I suppose it’s a question of not judging a book by its cover. If women who are put off by the name were to look at the forum itself, they would find it a very welcoming place. In fact, from the very outset, because male participants were in the majority, we have done our very best to make the forum a safe place for women in terms of the site content and visitor behaviour.

Regarding the name, I appreciate it’s not for everyone, but that is how we are known to our 1.6 million monthly visitors from 218 countries. For those uncomfortable with our logo, we have always offered an alternative option. This is available in a drop-down menu on the bottom left — it will display the alternate ‘Gearsz’ logo. We appreciate feedback about the forums and I reiterate that everyone is welcome to join in the discussions any time.”

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An unexpected development to the story.

Meg Lee Chin publicly commented on the petition and spoke out on social media. She posted her comment, outlining her previous role as the founding partner of Gearslutz with Standen back in 2000 and recounted her experience of waking up one day to discover she had been locked out of all the accounts relating to the site and the business.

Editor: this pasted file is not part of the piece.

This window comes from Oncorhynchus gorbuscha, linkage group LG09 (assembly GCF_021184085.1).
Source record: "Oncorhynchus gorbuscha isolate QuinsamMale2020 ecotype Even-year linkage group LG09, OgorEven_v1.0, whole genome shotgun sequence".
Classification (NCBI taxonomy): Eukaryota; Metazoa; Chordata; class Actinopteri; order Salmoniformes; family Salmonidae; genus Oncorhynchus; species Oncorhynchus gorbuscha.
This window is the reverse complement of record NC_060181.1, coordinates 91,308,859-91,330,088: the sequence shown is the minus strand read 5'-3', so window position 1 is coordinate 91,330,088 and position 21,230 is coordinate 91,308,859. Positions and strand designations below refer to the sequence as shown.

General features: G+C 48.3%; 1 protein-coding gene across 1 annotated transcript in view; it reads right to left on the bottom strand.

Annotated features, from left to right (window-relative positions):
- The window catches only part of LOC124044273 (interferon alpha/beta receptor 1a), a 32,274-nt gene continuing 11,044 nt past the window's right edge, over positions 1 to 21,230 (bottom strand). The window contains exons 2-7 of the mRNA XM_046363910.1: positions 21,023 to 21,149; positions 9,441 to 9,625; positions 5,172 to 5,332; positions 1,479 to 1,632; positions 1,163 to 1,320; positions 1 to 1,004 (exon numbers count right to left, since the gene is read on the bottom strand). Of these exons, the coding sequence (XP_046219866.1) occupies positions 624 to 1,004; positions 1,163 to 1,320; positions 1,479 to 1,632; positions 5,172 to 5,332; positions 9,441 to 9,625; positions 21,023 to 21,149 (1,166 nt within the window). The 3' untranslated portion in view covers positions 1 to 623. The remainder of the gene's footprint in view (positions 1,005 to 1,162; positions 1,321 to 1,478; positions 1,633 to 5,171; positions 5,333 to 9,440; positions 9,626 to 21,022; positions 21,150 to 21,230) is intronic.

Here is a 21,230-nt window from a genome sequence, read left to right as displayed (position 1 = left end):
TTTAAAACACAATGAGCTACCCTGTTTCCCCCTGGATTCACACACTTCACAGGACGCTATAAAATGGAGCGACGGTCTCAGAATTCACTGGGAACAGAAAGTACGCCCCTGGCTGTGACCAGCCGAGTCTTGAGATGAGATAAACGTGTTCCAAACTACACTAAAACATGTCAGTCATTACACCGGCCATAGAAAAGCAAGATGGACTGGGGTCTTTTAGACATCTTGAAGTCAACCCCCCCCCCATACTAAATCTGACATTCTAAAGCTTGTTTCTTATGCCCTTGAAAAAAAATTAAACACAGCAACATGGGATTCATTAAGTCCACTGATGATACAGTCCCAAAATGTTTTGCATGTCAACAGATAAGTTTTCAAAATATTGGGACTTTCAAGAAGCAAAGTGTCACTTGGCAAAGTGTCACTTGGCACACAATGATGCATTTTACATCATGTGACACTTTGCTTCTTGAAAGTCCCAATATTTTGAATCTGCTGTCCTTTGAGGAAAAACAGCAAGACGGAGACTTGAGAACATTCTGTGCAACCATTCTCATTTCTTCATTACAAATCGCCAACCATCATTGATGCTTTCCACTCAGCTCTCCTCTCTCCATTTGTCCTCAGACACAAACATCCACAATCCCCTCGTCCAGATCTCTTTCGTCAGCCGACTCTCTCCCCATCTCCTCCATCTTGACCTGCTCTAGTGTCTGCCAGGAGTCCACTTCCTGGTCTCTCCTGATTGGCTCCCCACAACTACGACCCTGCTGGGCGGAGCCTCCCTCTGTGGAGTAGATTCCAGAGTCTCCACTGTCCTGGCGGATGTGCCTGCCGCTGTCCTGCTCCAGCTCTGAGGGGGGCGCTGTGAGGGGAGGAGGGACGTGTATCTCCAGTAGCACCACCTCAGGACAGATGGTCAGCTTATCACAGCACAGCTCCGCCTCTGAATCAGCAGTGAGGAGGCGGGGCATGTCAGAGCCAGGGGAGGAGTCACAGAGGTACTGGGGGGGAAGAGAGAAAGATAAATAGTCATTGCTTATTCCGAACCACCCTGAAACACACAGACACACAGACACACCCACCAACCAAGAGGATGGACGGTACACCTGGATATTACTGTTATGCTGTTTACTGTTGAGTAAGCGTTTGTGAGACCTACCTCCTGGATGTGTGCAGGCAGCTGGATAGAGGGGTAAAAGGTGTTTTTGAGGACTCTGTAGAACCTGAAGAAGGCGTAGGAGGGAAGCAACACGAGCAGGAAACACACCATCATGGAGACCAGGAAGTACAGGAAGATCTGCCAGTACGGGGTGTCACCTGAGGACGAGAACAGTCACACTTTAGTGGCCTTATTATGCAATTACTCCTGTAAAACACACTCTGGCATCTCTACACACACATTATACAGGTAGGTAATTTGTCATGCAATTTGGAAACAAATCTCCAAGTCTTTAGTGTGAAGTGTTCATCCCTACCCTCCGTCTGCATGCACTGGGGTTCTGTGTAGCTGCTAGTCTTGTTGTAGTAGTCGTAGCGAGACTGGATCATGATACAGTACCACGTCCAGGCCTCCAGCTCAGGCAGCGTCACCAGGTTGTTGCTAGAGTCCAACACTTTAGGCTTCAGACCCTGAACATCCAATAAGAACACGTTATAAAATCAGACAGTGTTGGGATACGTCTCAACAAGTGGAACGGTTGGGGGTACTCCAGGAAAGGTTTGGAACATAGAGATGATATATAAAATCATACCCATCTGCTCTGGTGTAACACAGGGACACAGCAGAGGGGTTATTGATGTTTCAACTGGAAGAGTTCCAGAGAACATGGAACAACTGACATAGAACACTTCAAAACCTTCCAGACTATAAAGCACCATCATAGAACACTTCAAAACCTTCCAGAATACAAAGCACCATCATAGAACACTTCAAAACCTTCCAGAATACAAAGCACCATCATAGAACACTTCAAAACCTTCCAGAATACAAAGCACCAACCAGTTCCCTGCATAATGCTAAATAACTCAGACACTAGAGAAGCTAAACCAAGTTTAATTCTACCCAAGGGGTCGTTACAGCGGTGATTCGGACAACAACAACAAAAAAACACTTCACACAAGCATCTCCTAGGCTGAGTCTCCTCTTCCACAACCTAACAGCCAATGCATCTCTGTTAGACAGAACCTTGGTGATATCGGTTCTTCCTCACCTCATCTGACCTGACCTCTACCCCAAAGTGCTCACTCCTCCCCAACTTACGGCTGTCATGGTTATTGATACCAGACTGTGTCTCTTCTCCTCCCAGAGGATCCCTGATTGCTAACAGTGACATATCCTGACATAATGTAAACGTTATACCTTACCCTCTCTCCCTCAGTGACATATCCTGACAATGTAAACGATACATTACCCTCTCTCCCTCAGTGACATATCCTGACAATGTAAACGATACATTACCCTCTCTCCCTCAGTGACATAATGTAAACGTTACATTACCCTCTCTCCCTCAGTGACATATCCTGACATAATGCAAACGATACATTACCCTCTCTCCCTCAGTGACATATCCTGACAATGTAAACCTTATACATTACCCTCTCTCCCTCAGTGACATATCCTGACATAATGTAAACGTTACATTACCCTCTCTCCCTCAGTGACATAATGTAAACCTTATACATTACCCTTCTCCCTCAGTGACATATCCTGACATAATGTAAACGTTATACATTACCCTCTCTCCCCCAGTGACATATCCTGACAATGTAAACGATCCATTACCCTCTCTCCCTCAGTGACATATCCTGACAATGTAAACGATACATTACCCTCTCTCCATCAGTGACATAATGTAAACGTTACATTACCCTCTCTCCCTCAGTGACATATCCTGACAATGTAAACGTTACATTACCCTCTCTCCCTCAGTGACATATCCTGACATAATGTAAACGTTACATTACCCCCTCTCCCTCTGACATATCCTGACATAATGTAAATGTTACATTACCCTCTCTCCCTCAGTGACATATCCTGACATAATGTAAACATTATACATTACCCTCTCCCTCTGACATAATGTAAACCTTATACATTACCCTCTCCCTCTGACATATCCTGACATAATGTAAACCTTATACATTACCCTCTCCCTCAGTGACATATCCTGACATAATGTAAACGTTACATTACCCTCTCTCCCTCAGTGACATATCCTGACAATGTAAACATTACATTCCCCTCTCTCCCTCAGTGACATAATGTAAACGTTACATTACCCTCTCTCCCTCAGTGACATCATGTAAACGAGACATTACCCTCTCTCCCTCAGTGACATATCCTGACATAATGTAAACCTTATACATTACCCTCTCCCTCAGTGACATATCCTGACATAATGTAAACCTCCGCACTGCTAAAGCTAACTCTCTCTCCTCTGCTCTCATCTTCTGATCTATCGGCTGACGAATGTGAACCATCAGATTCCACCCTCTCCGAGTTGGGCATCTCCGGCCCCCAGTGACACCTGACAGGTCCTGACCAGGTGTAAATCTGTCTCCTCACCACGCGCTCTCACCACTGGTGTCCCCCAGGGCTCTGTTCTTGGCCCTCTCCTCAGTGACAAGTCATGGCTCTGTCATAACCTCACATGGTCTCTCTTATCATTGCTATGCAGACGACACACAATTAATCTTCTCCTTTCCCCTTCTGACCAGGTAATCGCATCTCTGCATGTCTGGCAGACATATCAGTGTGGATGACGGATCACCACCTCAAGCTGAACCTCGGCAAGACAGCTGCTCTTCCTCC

Chin’s statement recalls how she won the ensuing court battle that followed but was hit hard by the lawyer fees involved in the case.

Gearslutz announces name change.

Shortly after Meg went public with her story, it was announced via Working Class Audio that Gearslutz would in fact be changing their name, and you can listen to Jules Standen’s conversation with WCA about his decision here.

The Gearslutz conversation has raised some ongoing issues, both specific to the music and audio industry, and in a wider context for women and girls in general. We know that young girls have been consistently dissuaded from pursuing STEM subjects, and many have pointed out that the casual use of a word so often weaponized against women is not helpful in encouraging the next generation of women in audio. One commenter noted: